It did not come as a surprise that he publicly chose to display his tattoo of another famous Argentinian, Che Guevara. It was finally the doctors in Cuba, where he went at the invitation of Fidel Castro, who helped him kick his cocaine habit. But it was also a start of a friendship with extended to Hugo Chavez, Evo Morales and Lula. He participated in the protests against the Free Trade of the Americas in 2004 wearing a T-shirt which had ‘George Bush is a war criminal’ printed on it. He extended his support to the fight of the Palestinians against Israeli apartheid and remained a firm and vocal opposer of Northern Imperialism led by the United States.
In the decades of the 80s when it was slowly becoming clear that commercial interests were taking over governance of football, Maradona was the first opposition. In the 1986 World Cup, which was held in the Mexican heat, he opposed playing matches in the mid-day sun, in temperatures above 40 degrees. They were scheduled at that time because that was the ideal time for TV audiences in Europe. He demanded that football governing bodies open their books for scrutiny so that revenue earned could be passed on to impoverished players lower in the rungs. He even set up the International Professional Players Association along with George Weah of Liberia and Eric Cantona of France. As Galeano wrote, he was football’s ‘most strident rebel … He wasn’t the only disobedient player, but his was the voice that made the most offensive questions ring out loud and clear’.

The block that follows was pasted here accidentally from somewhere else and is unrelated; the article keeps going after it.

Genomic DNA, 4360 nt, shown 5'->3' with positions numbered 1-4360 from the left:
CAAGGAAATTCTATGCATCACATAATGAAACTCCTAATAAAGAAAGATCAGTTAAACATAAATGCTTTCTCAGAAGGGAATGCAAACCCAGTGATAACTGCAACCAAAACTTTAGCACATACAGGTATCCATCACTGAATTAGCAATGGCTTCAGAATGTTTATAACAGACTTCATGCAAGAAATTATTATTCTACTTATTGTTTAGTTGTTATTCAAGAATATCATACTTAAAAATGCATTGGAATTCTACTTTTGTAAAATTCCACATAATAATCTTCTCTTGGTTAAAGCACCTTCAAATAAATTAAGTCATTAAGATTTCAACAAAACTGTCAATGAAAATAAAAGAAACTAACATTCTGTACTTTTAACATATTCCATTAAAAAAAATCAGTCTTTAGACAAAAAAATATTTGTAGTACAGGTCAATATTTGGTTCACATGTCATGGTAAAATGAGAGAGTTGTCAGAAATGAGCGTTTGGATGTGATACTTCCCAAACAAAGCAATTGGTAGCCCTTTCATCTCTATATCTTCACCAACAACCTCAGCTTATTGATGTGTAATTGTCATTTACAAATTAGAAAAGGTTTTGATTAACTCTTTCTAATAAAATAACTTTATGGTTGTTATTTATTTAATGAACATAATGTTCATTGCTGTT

But Maradona’s larger than life style of living had its consequences. His wife accused him of mental harassment and he was seen in a video hitting his last girlfriend Rocio Oliva. On the occasion of his testimonial match in 2001, on being asked about his drug and alcohol abuse, he publicly said, ‘I made mistakes, I paid for them’ but he never admitted nor expressed regret for his abusive behaviour with women despite evidence suggesting otherwise.
With all his flaws, Maradona will remain one of the brightest stars on football’s firmament.